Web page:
July 2019
Volume 60, Issue 9
Free
ARVO Annual Meeting Abstract  |   July 2019
Preliminary Evidence for Clinical Relevance of Peripheral Pattern ERG in Diabetic Retinopathy
Author Affiliations & Notes
  • Shresta Patangay
    Bioengineering, University of Illinois, Chicago, Illinois, United States
  • Jason C Park
    Ophthalmology and Visual Science, University of Illinois at Chicago, Chicago, Illinois, United States
  • Jennifer I Lim
    Ophthalmology and Visual Science, University of Illinois at Chicago, Chicago, Illinois, United States
  • J Jason McAnany
    Ophthalmology and Visual Science, University of Illinois at Chicago, Chicago, Illinois, United States
    Bioengineering, University of Illinois, Chicago, Illinois, United States
  • John R Hetling
    Bioengineering, University of Illinois, Chicago, Illinois, United States
    Ophthalmology and Visual Science, University of Illinois at Chicago, Chicago, Illinois, United States
  • Footnotes
    Commercial Relationships   Shresta Patangay, PCT/US2014/034636 (P), PCT/US2016/048129 (P); Jason Park, None; Jennifer Lim, None; J Jason McAnany, None; John Hetling, PCT/US2014/034636 (P), PCT/US2016/048129 (P)
  • Footnotes
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Investigative Ophthalmology & Visual Science July 2019, Vol.60, 5964. doi:
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    • Get Citation

      Shresta Patangay, Jason C Park, Jennifer I Lim, J Jason McAnany, John R Hetling; Preliminary Evidence for Clinical Relevance of Peripheral Pattern ERG in Diabetic Retinopathy. Invest. Ophthalmol. Vis. Sci. 2019;60(9):5964.

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      © ARVO (1962-2015); The Authors (2016-present)

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Abstract

Purpose : Significant neuronal changes in the retina can happen much earlier than clinically-apparent vascular changes in diabetic retinopathy (DR), (Pescosolido et al., 2015). Pattern ERG (PERG) changes reveal early ganglion cell (RGC) dysfunction and RGC loss in DR (Caputo et al., 1999, Jackson & Barber, 2010; Ng et al., 2016). Delayed flash ERG oscillatory potential (OP) implicit times (Tezkov & Arden, 1999) are also strong indications of early disease manifestation. Recently described peripheral PERG (pPERG) responses (Patangay et al., 2018) contain novel high frequency components, similar to flash ERG OPs. Our hypothesis is that these pPERG high frequency components may be of clinical relevance in assessing inner-retina dysfunction of the peripheral retina. Here, an initial evaluation of pPER high frequency component amplitudes and implicit times in normally-sighted subjects and in DR patients are described.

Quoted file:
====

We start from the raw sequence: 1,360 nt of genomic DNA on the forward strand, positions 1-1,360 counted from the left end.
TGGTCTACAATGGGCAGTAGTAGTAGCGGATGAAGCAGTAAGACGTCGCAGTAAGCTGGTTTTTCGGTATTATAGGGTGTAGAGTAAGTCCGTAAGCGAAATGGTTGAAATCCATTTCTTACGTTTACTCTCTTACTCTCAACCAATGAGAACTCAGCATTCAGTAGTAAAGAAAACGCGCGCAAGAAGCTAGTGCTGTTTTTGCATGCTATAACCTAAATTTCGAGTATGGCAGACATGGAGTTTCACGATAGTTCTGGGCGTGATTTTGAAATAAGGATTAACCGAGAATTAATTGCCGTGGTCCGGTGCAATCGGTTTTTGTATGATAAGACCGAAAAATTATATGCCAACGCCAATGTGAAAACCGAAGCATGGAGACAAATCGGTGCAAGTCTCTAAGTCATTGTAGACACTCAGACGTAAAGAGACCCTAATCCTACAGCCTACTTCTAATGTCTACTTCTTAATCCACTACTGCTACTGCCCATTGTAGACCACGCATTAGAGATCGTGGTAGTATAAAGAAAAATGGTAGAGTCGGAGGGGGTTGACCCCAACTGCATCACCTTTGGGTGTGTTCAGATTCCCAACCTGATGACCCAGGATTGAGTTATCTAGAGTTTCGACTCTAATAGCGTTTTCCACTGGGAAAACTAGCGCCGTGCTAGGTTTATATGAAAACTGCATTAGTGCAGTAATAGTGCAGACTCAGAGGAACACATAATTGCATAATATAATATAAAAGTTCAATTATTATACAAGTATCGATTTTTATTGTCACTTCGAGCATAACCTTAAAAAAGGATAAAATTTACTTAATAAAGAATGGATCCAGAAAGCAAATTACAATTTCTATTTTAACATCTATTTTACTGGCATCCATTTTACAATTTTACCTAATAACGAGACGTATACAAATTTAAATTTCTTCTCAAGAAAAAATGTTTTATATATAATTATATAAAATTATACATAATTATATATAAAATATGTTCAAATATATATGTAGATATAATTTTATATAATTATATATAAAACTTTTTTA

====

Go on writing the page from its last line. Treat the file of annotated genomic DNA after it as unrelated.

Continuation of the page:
Methods : Fifteen normally-sighted subjects and two non-proliferative diabetic retinopathy patients (NPDR, mild and moderate stages) were recruited. A three-dimensional pattern stimulus source was used to present a reversing checkerboard pattern (8o checks, 4.6 RPS, mean luminance of ON-checks 1670 ph cd m-2) to the peripheral retina. The stimulus extended from 27o – 60o of visual angle in all directions. For each subject, responses to approximately 300 pattern reversals were recorded (passband 1-300 Hz) and averaged for analysis. A zero-phase-shift 8th order Butterworth filter with passband 50-300 Hz was used to isolate the high-frequency response components. The three high-frequency oscillations, named F1, F2 and F3, were evaluated for amplitudes and implicit times, yielding six feature values for each subject.

Results : In both NPDR patients, the F1, F2 and F3 implicit times were delayed, and outside of the 95% confidence interval for the reference range. Both patients also had reduced amplitudes for all three components, outside of the 95% confidence interval for the reference range.

Conclusions : High frequency components observed in the pPERG waveforms may be of clinical relevance in assessing inner-retina dysfunction of the peripheral visual field. Changes in pPERG high frequency components in DR may also suggest a similar cellular origin to that of flash OP’s.

This abstract was presented at the 2019 ARVO Annual Meeting, held in Vancouver, Canada, April 28 - May 2, 2019.

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